Bradley Beal's altercation with disgruntled bettor a sign of things to come in gambling-addled sports world

If a fan can f-bomb an athlete to his face over a faulty bet that fan made, how far are we from a sports world where fans treat players the way taxpayers treat public officials, writes CBC Sports senior contributor Morgan Campbell.

Fans think a lost wager buys them the right to cross bright red lines

A male basketball player wearing a headband and the number six looks off into the distance.
A furious fan greeted Washington Wizards guard Bradley Beal with an R-rated, betting-related tirade after the team lost to the Orlando Magic last week. (Rob Carr/Getty Images)

This is a column by Morgan Campbell, who writes opinion for CBC Sports. For more information about CBC's Opinion section, please see the FAQ.

To normal high school track athletes, placing second in the 100-metre final at the Ontario Federation of School Athletic Associations (OFSAA) championship might feel like winning Olympic silver. Sprint talent runs deep in Toronto and the regions that surround it — Peel to the west, Durham to the east and York to the north. 

Surviving that competition and landing on a podium — regardless of gender or age group — means you can fly. Point blank, period. Second place is absolutely worth celebrating.

Unless you're Tyrone Halstead, a sweetheart of a kid and supersonic sprinter I used to coach at The Woodlands School in Mississauga, where he set a school record in the 100. By the time he finished his U Sports career, he was one of the most decorated track athletes in York University's history, and in high school he hardly ever lost.

Except that one time, in the 2006 OFSAA final, senior boys 100 metres. He started poorly, closed well, finished second, and fumed afterward.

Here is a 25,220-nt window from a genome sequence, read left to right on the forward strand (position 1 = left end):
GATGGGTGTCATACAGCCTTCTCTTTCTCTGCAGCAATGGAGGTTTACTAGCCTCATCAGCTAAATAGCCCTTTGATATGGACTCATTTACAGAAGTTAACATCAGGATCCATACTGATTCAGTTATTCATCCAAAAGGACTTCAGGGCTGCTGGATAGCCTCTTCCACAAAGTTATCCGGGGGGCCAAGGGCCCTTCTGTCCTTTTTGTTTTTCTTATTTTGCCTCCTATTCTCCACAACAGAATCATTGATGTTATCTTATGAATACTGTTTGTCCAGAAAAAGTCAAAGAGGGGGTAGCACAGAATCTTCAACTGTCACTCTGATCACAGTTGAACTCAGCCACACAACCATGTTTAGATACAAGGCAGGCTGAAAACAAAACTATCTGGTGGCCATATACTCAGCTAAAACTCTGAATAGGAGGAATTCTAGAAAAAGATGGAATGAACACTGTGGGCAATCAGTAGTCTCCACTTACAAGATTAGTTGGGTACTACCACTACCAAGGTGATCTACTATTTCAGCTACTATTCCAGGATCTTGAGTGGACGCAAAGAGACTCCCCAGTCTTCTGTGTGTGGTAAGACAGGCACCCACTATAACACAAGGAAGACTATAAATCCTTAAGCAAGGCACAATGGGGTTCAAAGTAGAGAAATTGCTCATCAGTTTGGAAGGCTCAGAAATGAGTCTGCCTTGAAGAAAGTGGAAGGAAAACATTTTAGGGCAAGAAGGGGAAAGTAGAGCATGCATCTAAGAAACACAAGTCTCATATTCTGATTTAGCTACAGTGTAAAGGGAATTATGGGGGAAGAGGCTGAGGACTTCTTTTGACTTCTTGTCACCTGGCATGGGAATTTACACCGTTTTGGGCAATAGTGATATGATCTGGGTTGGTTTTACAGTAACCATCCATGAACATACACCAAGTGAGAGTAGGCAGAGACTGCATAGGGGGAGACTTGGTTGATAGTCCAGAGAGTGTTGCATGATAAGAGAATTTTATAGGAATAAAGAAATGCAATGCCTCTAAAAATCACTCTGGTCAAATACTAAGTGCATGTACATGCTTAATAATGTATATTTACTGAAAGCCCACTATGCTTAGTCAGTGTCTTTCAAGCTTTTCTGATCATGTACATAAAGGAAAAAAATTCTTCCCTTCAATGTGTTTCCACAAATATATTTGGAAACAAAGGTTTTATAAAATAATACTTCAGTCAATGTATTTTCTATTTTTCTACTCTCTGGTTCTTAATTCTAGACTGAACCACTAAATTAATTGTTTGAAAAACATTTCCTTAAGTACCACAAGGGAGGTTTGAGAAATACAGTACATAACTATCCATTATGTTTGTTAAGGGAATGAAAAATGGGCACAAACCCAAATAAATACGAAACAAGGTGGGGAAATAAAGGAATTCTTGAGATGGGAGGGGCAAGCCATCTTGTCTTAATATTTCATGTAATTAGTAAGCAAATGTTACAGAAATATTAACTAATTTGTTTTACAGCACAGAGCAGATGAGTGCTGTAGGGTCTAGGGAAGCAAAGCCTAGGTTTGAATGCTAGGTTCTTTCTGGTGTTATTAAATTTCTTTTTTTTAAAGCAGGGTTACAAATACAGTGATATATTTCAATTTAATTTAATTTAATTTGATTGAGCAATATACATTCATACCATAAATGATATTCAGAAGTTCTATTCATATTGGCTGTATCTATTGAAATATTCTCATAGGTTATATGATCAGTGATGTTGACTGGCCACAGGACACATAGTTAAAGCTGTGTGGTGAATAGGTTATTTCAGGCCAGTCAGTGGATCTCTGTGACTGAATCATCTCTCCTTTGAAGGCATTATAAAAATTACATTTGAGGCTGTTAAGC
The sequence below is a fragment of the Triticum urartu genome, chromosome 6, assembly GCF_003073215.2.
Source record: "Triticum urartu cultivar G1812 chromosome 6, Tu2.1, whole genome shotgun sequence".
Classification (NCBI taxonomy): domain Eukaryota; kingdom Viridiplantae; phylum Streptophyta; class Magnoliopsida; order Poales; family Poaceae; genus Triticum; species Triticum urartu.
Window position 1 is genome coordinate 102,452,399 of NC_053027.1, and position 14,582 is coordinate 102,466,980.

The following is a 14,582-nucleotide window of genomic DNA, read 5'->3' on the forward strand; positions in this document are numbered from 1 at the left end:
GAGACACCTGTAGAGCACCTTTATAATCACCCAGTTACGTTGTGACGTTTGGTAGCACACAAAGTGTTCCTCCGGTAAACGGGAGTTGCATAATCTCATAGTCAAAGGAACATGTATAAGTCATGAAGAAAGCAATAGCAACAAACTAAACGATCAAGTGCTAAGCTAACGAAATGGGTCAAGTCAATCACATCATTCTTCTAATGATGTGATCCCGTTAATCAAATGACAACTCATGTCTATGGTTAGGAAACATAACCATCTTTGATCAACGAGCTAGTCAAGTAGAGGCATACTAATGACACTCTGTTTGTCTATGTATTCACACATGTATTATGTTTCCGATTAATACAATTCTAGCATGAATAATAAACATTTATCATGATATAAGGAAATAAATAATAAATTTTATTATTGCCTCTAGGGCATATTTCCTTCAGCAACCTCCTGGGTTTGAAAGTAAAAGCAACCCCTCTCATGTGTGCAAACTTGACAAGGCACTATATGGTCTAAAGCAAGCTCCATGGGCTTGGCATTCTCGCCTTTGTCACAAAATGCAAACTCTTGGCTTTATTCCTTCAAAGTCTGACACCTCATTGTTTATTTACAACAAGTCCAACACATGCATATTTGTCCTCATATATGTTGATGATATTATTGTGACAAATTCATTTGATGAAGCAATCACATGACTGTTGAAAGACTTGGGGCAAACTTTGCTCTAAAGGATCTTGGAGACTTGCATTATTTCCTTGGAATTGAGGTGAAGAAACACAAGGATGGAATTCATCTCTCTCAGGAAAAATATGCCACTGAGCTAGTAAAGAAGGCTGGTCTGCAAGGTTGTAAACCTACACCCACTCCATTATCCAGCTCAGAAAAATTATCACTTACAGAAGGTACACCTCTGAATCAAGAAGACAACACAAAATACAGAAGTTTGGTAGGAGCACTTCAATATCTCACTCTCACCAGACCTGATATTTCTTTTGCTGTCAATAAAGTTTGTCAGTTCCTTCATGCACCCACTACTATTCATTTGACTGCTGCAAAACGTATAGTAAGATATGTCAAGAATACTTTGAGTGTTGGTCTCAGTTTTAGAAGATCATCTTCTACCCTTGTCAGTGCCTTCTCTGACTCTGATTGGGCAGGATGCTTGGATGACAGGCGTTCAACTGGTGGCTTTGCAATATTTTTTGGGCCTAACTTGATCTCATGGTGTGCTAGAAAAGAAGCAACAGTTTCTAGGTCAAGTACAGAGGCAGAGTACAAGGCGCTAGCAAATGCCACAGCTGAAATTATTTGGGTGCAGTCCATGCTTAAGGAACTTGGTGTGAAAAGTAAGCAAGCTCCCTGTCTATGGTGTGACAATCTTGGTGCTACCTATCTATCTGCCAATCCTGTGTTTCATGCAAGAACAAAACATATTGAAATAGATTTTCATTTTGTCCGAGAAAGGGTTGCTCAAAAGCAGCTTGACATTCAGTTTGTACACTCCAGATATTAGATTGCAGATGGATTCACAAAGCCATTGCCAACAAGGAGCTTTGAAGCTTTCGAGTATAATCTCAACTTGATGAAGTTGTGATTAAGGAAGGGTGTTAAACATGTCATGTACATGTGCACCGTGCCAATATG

But the middle-aged guy who got in Tyrone's face outside Etobicoke Centennial Stadium might have been even angrier. He claimed he had lost $300 betting on that race, and screamed at a 17-year-old as if the kid owed him money. Punctuated the tirade with a shove.

I didn't witness any of this. Tyrone told me about it later. If I had seen that man put his hands on a kid I coached, I'd be writing this column about my first mugshot.

It's not that I condone violence. I just don't tolerate fools. If you can find a better word for a grown man who blows $300 betting on high school track, please let me know.

Different landscape

But now, five years after the U.S. Supreme Court cleared the way for widespread legal sports gambling, and a week after this blowup between Bradley Beal of the Washington Wizards and a disgruntled bettor, that post-track-meet meltdown feels different. 

Back then it was just a temper tantrum from a man who should have known and acted better. Now it looks like a preview of our gambling-addled sports future — where betting surrounds us, and bettors think a lost wager buys them the right to cross bright red lines.

Before we continue… Yes, I understand that athlete's salaries increase in accordance with revenue, and that gambling outfits and the diabetes/weight-loss drug Ozempic have emerged as two important sources of sponsorship dollars. They're the rising tide floating everybody's advertising boat this season.

And yes, I recognize that gambling can affect the brain like a drug does, and a bettor who lashes out at an athlete might not be totally sober.

But if you're asking who gets my empathy between Beal, who has spent a lifetime building NBA-level skill, and the unnamed spectator, hoping to ride some luck — and Beal's hard work — to an easy payday, I'm siding with Beal.

Post-game confrontation with fan

To recap:

The visiting Wizards lost 122-112 to the Orlando Magic last week. Afterward, Beal, who put up 16 points and seven rebounds, was walking from the court to the locker room when a furious fan greeted him with an R-rated, betting-related tirade.

"You made me lose $1,300, you f—."

We can assume the F-word the fan used was not "friend," because Beal detoured, approached the fan and his friends, and, according to a police report, used his right hand to knock a hat off the head of one of the offending fan's friends.